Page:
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7 Guidelines for Talking to Your Child About Sexuality

The importance of teaching children about boundaries, body images and sexuality

Source: Ingimage

Mommy, where do babies come from? Why does daddy have a penis and I don’t? Do you think I am fat? Why are Auntie’s breasts bigger than mine? Do these sentences sounds familiar? They do to many, because having children means receiving questions that you are not always prepared to answer. However, being able to openly discuss our children’s inquiries about sexuality will lead to a better relationship and understanding of their own bodies for the remainder of their lives.

There is evidence that shows that good sexuality awareness is vital for the overall well-being of young people, and can increase their ability to make positive and health-enhancing decisions. These decisions can help them to feel positive about their bodies, feel good about being male or female, appreciate and accept individual differences, understand appropriate and inappropriate behavior, as well as physical and emotional changes.

In Denmark, we are known for being very direct, honest and always speaking openly from our hearts when interacting with one another. This also carries over in the way we talk to our children about sexuality, the differences between boys and girls, how babies are made and personal boundaries. This is made possible when we, as adults, do so calmly and authentically, showing that it is the most natural part of life. By doing so, our children will adopt the same mindset and approach these complicated topics as a part of their natural development.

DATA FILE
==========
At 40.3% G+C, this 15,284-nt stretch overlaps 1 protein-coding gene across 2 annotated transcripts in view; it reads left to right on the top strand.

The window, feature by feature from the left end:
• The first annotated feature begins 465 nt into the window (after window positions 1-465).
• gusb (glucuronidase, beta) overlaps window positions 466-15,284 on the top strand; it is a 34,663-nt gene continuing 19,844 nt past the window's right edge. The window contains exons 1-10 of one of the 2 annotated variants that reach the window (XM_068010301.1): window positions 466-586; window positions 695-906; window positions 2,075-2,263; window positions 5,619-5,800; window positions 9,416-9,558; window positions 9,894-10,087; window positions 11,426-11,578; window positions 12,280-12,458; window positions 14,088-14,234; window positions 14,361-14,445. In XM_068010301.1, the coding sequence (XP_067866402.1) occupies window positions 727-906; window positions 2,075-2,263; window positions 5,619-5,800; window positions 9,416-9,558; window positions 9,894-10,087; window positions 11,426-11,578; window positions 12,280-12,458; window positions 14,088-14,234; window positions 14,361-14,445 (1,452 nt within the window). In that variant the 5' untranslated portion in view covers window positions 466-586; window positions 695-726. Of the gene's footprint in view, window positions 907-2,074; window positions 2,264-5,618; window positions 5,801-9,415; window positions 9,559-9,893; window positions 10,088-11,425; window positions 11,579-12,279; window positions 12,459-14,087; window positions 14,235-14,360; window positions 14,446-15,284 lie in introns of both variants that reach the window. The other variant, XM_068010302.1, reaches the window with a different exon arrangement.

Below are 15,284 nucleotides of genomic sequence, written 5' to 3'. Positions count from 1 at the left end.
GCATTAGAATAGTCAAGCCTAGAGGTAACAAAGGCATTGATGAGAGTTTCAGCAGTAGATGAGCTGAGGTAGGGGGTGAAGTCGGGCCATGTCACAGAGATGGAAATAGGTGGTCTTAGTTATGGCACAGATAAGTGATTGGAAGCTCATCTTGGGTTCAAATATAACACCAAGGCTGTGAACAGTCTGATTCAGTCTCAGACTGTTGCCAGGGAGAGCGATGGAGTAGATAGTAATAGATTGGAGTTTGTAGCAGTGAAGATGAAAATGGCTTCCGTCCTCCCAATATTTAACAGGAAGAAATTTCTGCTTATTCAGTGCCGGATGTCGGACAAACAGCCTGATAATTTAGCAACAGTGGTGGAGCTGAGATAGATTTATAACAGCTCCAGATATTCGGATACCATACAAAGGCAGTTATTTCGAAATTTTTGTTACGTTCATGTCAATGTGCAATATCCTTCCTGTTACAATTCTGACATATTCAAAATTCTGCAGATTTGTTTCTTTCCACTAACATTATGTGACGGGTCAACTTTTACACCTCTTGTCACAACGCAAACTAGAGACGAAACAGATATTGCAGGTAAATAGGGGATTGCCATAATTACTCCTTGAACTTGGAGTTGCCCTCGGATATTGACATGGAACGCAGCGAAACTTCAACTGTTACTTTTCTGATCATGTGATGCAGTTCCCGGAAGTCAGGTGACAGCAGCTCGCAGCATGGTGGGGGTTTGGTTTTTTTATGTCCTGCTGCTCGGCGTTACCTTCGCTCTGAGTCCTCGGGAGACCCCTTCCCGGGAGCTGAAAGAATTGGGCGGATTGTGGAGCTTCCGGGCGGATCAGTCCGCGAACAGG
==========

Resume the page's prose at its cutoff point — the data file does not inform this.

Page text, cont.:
My children were taught in school about the “flowers and bees” already at the young age of seven because learning about sexuality also encompasses all the things that make us who we are. It was adjusted according to their age, and looking back it was such a gift, because at that age they don’t view these subjects as embarrassing and strange.

Some parents talk openly about this part of life naturally and undramatically, but there are also many of us who will end up brushing aside questions, or replying evasively when our children come to us with questions about sexuality.

Denmark may be different than many other places in regards to our communication style, and when uncomfortable topics arise it can be normal to avoid the questions altogether. Even though Danes can often seem overly open and honest, I also know of children who haven’t had any personal conversations with their parents about their bodily changes such as menstruation, contraception and protecting themselves against sexually transmitted infections.

Talking openly to our children about sexuality leads to them learning about the beauty of their own bodies, and to love every part of themselves.

Reflections of Ourselves

How we feel about our own bodies and sexuality is reflected in the way our children will deal with these issues later in life. If we want them to have a positive body image and feel comfortable with their sexuality, we need to look inwardly at how we feel about ourselves.

Therefore, I have created some helpful tips on how to get started – they might help to set the stage for some reflection on this topic, so we can all become better at helping our children feel confident and good about themselves, their self image and their bodies.

I want to strongly emphasize however, that talking honestly about these areas does not mean that you are required to go into every detail and explanation. Not at all! It only means that when questions arise from your children, you shouldn’t run away as fast as you can.